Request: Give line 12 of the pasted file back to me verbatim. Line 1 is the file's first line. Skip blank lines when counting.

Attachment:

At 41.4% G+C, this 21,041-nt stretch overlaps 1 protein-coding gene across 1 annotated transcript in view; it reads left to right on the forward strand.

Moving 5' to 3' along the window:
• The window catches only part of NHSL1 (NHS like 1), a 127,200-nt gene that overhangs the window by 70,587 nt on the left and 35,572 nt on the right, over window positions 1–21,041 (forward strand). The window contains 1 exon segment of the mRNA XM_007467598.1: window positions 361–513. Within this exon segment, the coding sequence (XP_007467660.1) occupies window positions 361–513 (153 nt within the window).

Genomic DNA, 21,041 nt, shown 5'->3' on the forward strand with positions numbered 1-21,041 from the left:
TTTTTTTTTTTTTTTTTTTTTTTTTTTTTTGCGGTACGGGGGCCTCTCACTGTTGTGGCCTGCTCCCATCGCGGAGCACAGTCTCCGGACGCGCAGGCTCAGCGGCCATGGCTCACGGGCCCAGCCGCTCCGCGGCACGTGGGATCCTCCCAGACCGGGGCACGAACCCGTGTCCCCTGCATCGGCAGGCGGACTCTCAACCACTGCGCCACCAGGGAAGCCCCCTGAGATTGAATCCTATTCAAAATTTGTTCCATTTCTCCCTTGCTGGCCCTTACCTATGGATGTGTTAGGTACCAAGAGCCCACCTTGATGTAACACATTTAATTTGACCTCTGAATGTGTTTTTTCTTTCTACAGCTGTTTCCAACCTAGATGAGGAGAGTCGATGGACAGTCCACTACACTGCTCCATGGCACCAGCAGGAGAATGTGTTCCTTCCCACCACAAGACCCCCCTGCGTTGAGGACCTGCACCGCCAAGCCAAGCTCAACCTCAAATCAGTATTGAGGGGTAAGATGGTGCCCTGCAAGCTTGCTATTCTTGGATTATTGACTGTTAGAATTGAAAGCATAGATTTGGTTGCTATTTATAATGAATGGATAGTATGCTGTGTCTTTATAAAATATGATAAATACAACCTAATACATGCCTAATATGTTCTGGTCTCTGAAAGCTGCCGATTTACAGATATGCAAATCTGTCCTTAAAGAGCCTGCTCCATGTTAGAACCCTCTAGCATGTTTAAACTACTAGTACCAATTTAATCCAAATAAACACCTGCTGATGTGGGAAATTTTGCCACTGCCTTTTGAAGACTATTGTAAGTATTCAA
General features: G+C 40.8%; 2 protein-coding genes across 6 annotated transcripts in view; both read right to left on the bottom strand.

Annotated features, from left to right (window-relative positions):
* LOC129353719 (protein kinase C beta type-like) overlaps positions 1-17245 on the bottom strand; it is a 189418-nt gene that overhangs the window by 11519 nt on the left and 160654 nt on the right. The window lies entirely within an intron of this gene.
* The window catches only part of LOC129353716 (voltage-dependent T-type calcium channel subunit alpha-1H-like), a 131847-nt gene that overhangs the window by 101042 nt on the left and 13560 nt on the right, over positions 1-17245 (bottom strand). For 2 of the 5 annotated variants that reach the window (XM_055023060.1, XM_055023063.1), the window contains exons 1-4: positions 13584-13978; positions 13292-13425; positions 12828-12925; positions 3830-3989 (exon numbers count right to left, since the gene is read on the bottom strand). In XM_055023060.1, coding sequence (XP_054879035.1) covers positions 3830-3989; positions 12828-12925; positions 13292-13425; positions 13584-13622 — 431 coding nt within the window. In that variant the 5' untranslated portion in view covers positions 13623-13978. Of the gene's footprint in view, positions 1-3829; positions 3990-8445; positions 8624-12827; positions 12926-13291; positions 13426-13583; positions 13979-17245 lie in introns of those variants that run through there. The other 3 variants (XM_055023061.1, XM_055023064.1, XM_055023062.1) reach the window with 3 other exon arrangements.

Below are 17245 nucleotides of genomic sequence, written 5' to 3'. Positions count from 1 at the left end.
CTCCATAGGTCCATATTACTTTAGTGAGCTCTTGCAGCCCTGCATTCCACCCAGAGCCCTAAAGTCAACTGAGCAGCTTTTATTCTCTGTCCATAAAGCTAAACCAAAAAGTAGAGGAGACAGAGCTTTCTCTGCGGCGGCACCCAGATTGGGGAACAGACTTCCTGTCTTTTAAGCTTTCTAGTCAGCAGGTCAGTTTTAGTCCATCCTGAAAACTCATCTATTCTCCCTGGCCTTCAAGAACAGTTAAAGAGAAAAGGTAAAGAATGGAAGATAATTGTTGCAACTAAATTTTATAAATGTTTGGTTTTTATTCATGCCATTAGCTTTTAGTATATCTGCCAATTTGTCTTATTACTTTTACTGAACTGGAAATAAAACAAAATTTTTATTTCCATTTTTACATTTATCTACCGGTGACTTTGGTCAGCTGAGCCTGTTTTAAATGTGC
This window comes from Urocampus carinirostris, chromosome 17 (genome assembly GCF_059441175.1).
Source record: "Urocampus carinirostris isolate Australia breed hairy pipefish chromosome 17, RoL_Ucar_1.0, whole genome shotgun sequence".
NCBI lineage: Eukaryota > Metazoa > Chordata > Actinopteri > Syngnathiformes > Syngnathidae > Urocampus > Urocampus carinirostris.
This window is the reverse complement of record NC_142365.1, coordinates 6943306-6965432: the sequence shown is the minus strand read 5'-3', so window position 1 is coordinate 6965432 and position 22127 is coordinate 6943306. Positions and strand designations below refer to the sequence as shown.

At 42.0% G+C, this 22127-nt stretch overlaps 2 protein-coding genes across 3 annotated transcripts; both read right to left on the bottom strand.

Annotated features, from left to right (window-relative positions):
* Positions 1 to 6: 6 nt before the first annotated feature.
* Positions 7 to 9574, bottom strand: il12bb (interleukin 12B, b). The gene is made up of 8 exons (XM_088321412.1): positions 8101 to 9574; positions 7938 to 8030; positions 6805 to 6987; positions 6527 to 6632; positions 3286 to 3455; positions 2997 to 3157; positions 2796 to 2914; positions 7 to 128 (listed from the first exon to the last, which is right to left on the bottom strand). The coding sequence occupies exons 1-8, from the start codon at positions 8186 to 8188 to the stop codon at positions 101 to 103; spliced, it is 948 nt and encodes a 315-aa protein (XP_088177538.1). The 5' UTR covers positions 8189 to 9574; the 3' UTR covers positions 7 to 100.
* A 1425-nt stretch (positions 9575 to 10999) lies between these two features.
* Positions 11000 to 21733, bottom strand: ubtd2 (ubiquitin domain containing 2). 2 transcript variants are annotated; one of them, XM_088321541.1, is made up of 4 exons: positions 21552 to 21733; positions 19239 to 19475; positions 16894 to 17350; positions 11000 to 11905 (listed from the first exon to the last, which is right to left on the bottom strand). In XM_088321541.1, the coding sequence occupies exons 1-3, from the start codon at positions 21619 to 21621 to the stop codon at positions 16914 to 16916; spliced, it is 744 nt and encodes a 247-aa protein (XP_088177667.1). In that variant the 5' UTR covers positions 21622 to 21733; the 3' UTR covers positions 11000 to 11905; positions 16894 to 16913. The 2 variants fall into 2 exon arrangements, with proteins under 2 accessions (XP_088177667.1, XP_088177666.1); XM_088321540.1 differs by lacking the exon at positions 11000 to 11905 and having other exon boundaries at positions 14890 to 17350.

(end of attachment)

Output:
This window comes from Urocampus carinirostris, chromosome 17 (genome assembly GCF_059441175.1).